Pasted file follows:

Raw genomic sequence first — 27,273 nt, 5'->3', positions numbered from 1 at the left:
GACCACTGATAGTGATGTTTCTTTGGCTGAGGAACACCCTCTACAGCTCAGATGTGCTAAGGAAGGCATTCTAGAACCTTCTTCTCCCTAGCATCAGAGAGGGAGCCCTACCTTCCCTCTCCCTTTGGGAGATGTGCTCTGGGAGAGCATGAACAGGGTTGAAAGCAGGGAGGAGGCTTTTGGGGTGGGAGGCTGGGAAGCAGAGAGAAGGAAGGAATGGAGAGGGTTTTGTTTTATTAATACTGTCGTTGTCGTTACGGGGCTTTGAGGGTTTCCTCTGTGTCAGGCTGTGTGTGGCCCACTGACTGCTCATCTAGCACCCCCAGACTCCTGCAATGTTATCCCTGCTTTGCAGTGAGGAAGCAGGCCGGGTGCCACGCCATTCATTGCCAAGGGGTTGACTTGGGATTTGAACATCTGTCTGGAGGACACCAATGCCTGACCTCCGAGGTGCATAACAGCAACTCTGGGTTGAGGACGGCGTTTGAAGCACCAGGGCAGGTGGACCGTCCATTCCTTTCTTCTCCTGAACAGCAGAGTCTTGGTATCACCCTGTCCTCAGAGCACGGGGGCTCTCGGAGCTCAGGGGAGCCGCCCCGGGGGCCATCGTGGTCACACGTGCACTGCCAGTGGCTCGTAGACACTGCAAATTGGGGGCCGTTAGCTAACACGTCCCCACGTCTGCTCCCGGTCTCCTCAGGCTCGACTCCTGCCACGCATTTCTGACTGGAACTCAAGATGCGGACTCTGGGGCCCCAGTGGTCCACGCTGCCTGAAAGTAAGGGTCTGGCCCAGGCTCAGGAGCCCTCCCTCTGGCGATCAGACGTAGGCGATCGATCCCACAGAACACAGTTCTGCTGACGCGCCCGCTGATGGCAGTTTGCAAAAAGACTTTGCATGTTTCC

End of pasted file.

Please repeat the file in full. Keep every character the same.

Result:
Raw genomic sequence first — 27,273 nt, 5'->3', positions numbered from 1 at the left:
GACCACTGATAGTGATGTTTCTTTGGCTGAGGAACACCCTCTACAGCTCAGATGTGCTAAGGAAGGCATTCTAGAACCTTCTTCTCCCTAGCATCAGAGAGGGAGCCCTACCTTCCCTCTCCCTTTGGGAGATGTGCTCTGGGAGAGCATGAACAGGGTTGAAAGCAGGGAGGAGGCTTTTGGGGTGGGAGGCTGGGAAGCAGAGAGAAGGAAGGAATGGAGAGGGTTTTGTTTTATTAATACTGTCGTTGTCGTTACGGGGCTTTGAGGGTTTCCTCTGTGTCAGGCTGTGTGTGGCCCACTGACTGCTCATCTAGCACCCCCAGACTCCTGCAATGTTATCCCTGCTTTGCAGTGAGGAAGCAGGCCGGGTGCCACGCCATTCATTGCCAAGGGGTTGACTTGGGATTTGAACATCTGTCTGGAGGACACCAATGCCTGACCTCCGAGGTGCATAACAGCAACTCTGGGTTGAGGACGGCGTTTGAAGCACCAGGGCAGGTGGACCGTCCATTCCTTTCTTCTCCTGAACAGCAGAGTCTTGGTATCACCCTGTCCTCAGAGCACGGGGGCTCTCGGAGCTCAGGGGAGCCGCCCCGGGGGCCATCGTGGTCACACGTGCACTGCCAGTGGCTCGTAGACACTGCAAATTGGGGGCCGTTAGCTAACACGTCCCCACGTCTGCTCCCGGTCTCCTCAGGCTCGACTCCTGCCACGCATTTCTGACTGGAACTCAAGATGCGGACTCTGGGGCCCCAGTGGTCCACGCTGCCTGAAAGTAAGGGTCTGGCCCAGGCTCAGGAGCCCTCCCTCTGGCGATCAGACGTAGGCGATCGATCCCACAGAACACAGTTCTGCTGACGCGCCCGCTGATGGCAGTTTGCAAAAAGACTTTGCATGTTTCC